Treaties[edit | edit source]

October 13, 1846 Treaty

February 22, 1855 Treaty

February 27, 1855 Treaty

February 21, 1863 Treaty

March 8, 1865 Treaty

Important Websites[edit | edit source]

References[edit | edit source]

Bibliography[edit | edit source]

  • Guide to Federal Records in the National Archives; Record Group 75, Records of the Bureau of Indian Affairs.
  • Hodge, Frederick Webb. Handbook of American Indians North of Mexico. Washington, DC: Smithsonian Institution, 1906 Available online.
  • Klein, Barry T., ed. Reference Encyclopedia of the American Indian. Nyack, New York: Todd Publications, 2009. 10th ed. WorldCat 317923332; FHL book 970.1 R259e.
  • Malinowski, Sharon and Sheets, Anna, eds. The Gale Encyclopedia of Native American Tribes. Detroit: Gale Publishing, 1998. 4 volumes. Includes: Lists of Federally Recognized Tribes for U.S., Alaska, and Canada – pp. 513-529 Alphabetical Listing of Tribes, with reference to volume and page in this series Map of “Historic Locations of U.S. Native Groups” Map of “Historic Locations of Canadian Native Groups” Map of “Historic Locations of Mexican, Hawaiian and Caribbean Native Groups” Maps of “State and Federally Recognized U.S. Indian Reservations. WorldCat 37475188; FHL book 970.1 G131g.
Vol. 1 -- Northeast, Southeast, Caribbean
Vol. 2 -- Great Basin, Southwest, Middle America
Vol. 3 -- Arctic, Subarctic, Great Plains, Plateau
Vol. 4 -- California, Pacific Northwest, Pacific Islands
  • Sturtevant, William C. Handbook of North American Indians. 20 vols., some not yet published. Washington, DC: Smithsonian Institution, 1978– .
Volume 1 -- Not yet published
Volume 2 -- Indians in Contemporary Society (pub. 2008) -- WorldCat 234303751
Volume 3 -- Environment, Origins, and Population (pub. 2006) -- WorldCat 255572371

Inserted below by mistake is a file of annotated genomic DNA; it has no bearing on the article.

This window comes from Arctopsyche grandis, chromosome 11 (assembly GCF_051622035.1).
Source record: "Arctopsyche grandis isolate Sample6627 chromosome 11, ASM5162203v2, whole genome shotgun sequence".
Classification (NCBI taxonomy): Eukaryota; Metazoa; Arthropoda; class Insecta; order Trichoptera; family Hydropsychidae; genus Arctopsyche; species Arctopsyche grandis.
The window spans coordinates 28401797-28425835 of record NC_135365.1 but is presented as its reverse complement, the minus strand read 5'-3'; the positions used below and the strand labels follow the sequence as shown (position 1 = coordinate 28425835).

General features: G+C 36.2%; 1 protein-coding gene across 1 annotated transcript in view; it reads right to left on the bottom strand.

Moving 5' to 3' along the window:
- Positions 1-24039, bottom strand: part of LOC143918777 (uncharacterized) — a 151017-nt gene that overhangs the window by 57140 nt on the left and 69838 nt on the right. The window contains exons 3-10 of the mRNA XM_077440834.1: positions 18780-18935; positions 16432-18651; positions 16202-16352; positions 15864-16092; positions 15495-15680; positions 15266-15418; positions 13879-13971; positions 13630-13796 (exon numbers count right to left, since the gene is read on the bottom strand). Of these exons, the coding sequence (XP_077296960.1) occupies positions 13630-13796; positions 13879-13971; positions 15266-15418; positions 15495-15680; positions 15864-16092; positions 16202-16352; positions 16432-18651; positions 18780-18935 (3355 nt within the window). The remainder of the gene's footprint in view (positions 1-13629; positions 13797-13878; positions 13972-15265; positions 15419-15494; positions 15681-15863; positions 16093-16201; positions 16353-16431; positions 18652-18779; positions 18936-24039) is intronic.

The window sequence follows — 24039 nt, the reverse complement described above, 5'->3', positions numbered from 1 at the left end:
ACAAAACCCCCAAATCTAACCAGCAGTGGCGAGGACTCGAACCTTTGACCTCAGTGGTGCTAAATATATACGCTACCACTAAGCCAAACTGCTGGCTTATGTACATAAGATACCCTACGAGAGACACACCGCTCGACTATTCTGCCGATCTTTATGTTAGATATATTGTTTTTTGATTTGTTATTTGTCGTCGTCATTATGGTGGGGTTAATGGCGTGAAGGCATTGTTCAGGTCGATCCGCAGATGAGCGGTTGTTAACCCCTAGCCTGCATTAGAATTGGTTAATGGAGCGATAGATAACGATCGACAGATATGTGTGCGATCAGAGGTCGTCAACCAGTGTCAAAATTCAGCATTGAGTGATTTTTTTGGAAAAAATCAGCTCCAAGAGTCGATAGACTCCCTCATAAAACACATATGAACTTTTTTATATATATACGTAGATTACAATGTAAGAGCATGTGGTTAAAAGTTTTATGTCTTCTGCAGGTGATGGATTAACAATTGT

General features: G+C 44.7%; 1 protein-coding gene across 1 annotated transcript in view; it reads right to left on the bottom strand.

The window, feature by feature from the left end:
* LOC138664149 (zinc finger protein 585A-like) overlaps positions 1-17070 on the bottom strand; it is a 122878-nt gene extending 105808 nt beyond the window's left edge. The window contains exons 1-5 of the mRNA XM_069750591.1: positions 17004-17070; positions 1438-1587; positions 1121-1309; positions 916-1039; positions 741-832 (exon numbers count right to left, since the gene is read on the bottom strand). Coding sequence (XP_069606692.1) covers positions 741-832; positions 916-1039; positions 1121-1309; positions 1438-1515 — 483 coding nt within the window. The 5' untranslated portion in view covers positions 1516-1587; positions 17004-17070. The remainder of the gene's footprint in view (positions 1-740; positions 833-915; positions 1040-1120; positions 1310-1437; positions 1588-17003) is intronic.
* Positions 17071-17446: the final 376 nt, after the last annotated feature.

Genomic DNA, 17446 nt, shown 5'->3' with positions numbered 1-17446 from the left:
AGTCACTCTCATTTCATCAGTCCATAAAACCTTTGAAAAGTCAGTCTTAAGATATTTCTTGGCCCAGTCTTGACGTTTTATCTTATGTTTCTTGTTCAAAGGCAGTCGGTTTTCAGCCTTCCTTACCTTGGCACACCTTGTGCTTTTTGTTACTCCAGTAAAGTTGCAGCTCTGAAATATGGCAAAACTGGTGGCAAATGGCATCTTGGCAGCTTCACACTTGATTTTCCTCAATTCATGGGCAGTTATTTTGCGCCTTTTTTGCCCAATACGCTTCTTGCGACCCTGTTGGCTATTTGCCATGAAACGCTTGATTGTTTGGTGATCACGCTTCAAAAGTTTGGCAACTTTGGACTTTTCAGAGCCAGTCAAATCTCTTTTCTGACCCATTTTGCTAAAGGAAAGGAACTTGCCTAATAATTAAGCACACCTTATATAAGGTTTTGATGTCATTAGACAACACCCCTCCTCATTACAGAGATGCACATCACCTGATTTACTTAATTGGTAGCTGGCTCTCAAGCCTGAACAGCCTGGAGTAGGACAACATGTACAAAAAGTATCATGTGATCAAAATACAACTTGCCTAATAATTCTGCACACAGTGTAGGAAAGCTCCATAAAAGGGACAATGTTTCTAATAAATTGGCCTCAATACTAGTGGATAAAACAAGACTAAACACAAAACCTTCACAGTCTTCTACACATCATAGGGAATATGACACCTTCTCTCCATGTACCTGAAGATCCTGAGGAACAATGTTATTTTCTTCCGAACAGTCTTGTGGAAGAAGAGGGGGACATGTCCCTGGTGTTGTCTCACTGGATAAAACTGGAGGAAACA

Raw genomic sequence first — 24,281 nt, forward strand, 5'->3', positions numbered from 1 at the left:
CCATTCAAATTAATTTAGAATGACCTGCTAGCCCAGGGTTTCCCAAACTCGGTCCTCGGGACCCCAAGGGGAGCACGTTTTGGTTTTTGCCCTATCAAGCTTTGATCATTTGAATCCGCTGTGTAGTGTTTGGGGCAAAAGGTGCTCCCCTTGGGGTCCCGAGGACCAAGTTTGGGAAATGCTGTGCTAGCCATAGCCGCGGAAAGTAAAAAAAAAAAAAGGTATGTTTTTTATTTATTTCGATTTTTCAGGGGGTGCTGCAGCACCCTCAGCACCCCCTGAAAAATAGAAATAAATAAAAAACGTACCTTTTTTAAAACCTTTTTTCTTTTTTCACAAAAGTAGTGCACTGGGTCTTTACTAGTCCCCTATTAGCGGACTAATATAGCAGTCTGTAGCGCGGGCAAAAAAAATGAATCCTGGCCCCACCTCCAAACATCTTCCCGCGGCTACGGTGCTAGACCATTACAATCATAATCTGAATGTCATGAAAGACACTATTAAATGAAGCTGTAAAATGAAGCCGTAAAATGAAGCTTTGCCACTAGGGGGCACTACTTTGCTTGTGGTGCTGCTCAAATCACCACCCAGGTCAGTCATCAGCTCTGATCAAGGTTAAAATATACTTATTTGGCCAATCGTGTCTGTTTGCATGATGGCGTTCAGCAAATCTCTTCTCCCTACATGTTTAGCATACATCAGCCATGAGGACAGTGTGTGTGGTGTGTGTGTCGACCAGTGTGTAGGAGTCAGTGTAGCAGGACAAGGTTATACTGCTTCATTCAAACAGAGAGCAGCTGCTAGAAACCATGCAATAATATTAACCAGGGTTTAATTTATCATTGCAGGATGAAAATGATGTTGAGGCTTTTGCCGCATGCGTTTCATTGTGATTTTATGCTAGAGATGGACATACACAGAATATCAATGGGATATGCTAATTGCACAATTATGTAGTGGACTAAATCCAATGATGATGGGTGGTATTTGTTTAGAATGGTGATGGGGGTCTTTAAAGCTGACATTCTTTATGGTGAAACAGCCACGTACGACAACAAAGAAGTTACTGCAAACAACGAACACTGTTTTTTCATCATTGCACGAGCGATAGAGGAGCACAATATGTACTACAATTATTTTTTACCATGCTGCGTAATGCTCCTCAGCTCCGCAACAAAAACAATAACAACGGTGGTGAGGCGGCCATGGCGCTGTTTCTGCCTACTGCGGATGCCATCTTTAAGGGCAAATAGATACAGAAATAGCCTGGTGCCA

Volume 4 -- History of Indian-White Relations (pub. 1988) -- WorldCat 19331914; FHL book 970.1 H191h v.4.
Volume 5 -- Arctic (pub. 1984) -- WorldCat 299653808; FHL book 970.1 H191h v.5.
Volume 6 -- Subarctic (pub. 1981) -- WorldCat 247493742; FHL book 970.1 H191h v.6.
Volume 7 -- Northwest Coast (pub. 1990) -- WorldCat 247493311
Volume 8 -- California (pub. 1978) -- WorldCat 13240086; FHL book 970.1 H191h v.8.
Volume 9 -- Southwest (pub. 1979) -- WorldCat 26140053; FHL book 970.1 H191h v.9.
Volume 10 -- Southwest (pub. 1983) -- WorldCat 301504096; FHL book 970.1 H191h v.10.
Volume 11 -- Great Basin (pub. 1986) -- WorldCat 256516416; FHL book 970.1 H191h v.11.
Volume 12 -- Plateau (pub. 1998) -- WorldCat 39401371; FHL book 970.1 H191h v.12.
Volume 13 -- Plains, 2 vols. (pub. 2001) -- WorldCat 48209643
Volume 14 -- Southeast (pub. 2004) -- WorldCat 254277176
Volume 15 -- Northwest (pub. 1978) -- WorldCat 356517503; FHL book 970.1 H191h v.15.
Volume 16 -- Not yet published
Volume 17 -- Languages (pub. 1996) -- WorldCat 43957746
Volume 18 -- Not yet published
Volume 19 -- Not yet published
Volume 20 -- Not yet published